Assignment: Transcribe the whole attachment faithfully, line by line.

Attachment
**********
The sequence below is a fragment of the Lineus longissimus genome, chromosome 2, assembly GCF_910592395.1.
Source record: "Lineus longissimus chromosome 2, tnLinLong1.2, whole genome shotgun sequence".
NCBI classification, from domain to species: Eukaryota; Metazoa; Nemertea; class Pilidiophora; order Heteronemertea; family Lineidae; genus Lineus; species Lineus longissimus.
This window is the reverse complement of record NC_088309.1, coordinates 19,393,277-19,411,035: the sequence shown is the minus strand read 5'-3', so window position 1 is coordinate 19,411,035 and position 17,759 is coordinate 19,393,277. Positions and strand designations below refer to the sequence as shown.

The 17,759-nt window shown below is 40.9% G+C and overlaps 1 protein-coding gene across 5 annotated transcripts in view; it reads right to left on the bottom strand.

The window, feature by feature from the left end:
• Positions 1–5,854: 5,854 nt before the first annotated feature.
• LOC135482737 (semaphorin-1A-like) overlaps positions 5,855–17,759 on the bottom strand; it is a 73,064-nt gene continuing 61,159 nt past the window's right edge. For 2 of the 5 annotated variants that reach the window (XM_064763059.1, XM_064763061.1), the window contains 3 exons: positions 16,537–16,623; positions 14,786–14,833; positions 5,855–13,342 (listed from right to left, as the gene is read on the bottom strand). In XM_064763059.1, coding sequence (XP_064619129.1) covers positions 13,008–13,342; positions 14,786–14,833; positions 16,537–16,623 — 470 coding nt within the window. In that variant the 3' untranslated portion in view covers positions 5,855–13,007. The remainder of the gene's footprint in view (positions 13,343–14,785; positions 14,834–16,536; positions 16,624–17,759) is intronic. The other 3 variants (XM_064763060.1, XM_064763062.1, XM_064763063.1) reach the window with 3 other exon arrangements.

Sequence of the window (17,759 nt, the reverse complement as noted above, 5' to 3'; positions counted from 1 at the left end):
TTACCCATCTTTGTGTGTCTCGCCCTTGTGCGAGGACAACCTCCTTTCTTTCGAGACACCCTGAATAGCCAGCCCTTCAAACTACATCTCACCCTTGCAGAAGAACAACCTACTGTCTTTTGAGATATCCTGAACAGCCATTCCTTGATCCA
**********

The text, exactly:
The sequence below is a fragment of the Lineus longissimus genome, chromosome 2, assembly GCF_910592395.1.
Source record: "Lineus longissimus chromosome 2, tnLinLong1.2, whole genome shotgun sequence".
NCBI classification, from domain to species: Eukaryota; Metazoa; Nemertea; class Pilidiophora; order Heteronemertea; family Lineidae; genus Lineus; species Lineus longissimus.
This window is the reverse complement of record NC_088309.1, coordinates 19,393,277-19,411,035: the sequence shown is the minus strand read 5'-3', so window position 1 is coordinate 19,411,035 and position 17,759 is coordinate 19,393,277. Positions and strand designations below refer to the sequence as shown.

The 17,759-nt window shown below is 40.9% G+C and overlaps 1 protein-coding gene across 5 annotated transcripts in view; it reads right to left on the bottom strand.

The window, feature by feature from the left end:
• Positions 1–5,854: 5,854 nt before the first annotated feature.
• LOC135482737 (semaphorin-1A-like) overlaps positions 5,855–17,759 on the bottom strand; it is a 73,064-nt gene continuing 61,159 nt past the window's right edge. For 2 of the 5 annotated variants that reach the window (XM_064763059.1, XM_064763061.1), the window contains 3 exons: positions 16,537–16,623; positions 14,786–14,833; positions 5,855–13,342 (listed from right to left, as the gene is read on the bottom strand). In XM_064763059.1, coding sequence (XP_064619129.1) covers positions 13,008–13,342; positions 14,786–14,833; positions 16,537–16,623 — 470 coding nt within the window. In that variant the 3' untranslated portion in view covers positions 5,855–13,007. The remainder of the gene's footprint in view (positions 13,343–14,785; positions 14,834–16,536; positions 16,624–17,759) is intronic. The other 3 variants (XM_064763060.1, XM_064763062.1, XM_064763063.1) reach the window with 3 other exon arrangements.

Sequence of the window (17,759 nt, the reverse complement as noted above, 5' to 3'; positions counted from 1 at the left end):
TTACCCATCTTTGTGTGTCTCGCCCTTGTGCGAGGACAACCTCCTTTCTTTCGAGACACCCTGAATAGCCAGCCCTTCAAACTACATCTCACCCTTGCAGAAGAACAACCTACTGTCTTTTGAGATATCCTGAACAGCCATTCCTTGATCCA